Those experiences over about three years have made a lasting impression on me ever since.  I could not and can not imagine what it would take to put my entire family at risk of perishing at sea in the hope — the hope — that there might be something better for us.  And if there wasn’t, well maybe we would still be better off perishing together than losing family members to evil forces.

That is why those people come to our borders.  They won’t stop until the conditions in their home countries change.

Additionally may I add that on numerous occasions over the decades, I have read about a senior military officer, politician, public servant, fireman, successful business person, and others that were among those rescued during that period.  I have no idea whether any of them were among those on the boats that we saved.  I do know that if we had not exercised our obligations as human beings we would have never known about them because they would never have lived to be the proud and productive Americans that they are today.

Some of those in the child internment camps will have similar stories in a few decades.  If we let them.

As I write this, the president just announced that later today he will “sign something” to alleviate the situation at the border regarding the removal of children from their parents.  I hope it is meaningful.  The damage is already done, however, to our standing as a moral leader in the world and in our communal sense of what it means to be an American.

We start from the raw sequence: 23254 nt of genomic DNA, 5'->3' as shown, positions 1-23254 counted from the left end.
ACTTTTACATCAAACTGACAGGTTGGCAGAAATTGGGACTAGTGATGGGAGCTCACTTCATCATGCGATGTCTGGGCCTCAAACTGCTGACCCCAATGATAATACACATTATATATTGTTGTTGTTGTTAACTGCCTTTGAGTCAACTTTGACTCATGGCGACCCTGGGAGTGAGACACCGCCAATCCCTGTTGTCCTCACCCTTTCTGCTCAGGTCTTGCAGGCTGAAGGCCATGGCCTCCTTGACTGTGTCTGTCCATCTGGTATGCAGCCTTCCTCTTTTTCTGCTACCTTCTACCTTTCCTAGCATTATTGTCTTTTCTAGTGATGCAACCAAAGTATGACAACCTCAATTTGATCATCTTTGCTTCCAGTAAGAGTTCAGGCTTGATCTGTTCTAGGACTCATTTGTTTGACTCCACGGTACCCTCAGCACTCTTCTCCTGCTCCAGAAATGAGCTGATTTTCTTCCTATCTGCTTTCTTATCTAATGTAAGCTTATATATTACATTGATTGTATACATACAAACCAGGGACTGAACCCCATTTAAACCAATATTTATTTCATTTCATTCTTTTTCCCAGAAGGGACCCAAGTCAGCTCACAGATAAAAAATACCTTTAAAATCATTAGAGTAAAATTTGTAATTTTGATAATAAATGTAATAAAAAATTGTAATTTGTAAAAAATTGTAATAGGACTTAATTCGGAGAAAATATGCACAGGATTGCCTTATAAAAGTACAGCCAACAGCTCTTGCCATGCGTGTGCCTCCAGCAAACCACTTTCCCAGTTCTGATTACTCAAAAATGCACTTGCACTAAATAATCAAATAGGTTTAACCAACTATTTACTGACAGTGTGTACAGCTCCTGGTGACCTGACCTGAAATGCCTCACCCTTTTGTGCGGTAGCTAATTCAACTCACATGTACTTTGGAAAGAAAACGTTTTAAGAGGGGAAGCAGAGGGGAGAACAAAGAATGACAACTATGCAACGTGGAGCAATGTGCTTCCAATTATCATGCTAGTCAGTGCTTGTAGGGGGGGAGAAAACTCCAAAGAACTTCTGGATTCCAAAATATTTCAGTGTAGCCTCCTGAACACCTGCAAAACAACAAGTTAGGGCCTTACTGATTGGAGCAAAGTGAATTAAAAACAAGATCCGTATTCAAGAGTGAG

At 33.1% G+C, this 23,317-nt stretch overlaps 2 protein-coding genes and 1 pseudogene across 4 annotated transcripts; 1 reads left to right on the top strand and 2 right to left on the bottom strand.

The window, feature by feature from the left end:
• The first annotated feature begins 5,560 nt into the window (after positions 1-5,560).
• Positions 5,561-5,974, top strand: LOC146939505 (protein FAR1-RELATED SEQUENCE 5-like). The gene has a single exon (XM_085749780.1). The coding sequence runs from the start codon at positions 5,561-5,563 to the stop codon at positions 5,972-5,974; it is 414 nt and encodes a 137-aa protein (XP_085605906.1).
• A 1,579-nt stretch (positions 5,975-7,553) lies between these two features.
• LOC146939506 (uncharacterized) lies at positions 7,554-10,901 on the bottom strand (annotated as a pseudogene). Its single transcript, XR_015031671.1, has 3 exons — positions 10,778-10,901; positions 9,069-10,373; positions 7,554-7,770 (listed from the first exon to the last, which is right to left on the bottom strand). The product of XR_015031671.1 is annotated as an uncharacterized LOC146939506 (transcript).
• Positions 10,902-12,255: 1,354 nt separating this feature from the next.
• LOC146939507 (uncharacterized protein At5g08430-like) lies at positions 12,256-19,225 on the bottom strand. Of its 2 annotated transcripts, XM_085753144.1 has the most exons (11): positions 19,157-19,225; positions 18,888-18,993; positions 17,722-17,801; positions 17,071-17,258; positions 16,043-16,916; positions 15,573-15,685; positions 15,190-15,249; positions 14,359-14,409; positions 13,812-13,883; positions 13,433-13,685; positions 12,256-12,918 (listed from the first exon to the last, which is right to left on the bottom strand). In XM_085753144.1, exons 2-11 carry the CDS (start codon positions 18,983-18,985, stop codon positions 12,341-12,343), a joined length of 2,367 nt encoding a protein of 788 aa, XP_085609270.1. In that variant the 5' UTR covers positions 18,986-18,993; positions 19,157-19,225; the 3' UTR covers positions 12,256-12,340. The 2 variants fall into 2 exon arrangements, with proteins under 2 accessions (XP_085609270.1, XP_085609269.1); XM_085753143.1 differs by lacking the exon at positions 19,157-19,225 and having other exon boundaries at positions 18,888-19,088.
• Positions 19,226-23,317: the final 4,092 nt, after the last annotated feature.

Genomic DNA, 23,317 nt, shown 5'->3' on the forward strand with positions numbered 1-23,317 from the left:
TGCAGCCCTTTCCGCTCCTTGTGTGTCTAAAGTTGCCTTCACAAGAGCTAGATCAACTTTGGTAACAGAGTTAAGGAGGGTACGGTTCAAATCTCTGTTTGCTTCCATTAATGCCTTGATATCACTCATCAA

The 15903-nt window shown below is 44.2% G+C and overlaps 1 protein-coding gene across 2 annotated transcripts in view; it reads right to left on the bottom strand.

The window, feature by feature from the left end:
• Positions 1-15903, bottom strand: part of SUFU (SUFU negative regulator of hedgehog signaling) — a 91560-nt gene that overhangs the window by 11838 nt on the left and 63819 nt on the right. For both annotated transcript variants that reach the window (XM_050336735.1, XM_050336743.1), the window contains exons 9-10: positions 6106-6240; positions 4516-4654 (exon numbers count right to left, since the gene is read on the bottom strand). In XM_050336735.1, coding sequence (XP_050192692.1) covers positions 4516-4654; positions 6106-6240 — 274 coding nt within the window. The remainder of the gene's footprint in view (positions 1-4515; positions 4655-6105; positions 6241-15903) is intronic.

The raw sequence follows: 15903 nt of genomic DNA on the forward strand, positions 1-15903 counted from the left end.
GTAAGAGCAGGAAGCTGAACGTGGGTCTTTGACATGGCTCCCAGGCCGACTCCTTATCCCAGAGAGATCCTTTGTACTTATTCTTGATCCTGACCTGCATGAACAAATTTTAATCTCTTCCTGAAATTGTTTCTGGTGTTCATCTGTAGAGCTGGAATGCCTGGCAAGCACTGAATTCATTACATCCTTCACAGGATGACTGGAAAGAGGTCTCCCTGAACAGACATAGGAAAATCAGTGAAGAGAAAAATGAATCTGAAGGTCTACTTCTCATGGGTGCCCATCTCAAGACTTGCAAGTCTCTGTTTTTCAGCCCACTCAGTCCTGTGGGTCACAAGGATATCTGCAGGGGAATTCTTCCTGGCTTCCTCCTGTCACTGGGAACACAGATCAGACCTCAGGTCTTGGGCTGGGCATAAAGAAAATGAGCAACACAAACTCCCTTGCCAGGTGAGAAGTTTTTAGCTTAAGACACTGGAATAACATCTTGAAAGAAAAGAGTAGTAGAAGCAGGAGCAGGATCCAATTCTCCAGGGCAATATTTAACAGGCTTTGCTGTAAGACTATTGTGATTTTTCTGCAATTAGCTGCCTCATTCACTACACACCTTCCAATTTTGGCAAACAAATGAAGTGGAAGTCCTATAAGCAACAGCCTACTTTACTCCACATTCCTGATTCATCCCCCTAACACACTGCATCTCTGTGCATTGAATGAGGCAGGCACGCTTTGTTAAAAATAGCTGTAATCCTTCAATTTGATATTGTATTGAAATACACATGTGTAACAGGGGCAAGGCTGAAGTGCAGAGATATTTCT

Mr. Trump is using the most vile, scare mongering rhetoric imaginable to demonize these potential contributors to the USA.  It is on purpose.  When he tweets that they “pour into and infest our Country, like MS-13” he brings out the very worst in our nature. Pour? Infest?  What?  Sound familiar?

“From the rostrum of the Reichstag, I prophesied to Jewry that, in the event of war’s proving inevitable, the Jew would disappear from Europe. That race of criminals has on its conscience the two million dead of the First World War, and now already hundreds and thousands more. Let nobody tell me that all the same we can’t park them in the marshy parts of Russia! Who’s worrying about our troops? It’s not a bad idea, by the way, that public rumor attributes to us a plan to exterminate the Jews. Terror is a salutary thing.”  — Adolf Hitler October, 1941

“You see what happens with MS-13, where your sons and daughters are attacked violently.  Kids that never even heard of such a thing are being attacked violently, not with guns, but with knives because it’s much more painful.  Inconceivable — here we are talking about business — inconceivable that we even have to talk about MS-13 and other gangs.  They attack violently, the most painful way possible.  And a bullet is too quick.  And we’re allowing these people into our country?  Not with me.  We’re taking them out by the thousands.  We’re taking them out by the thousands.”  Donald J. Trump, 19 June 2018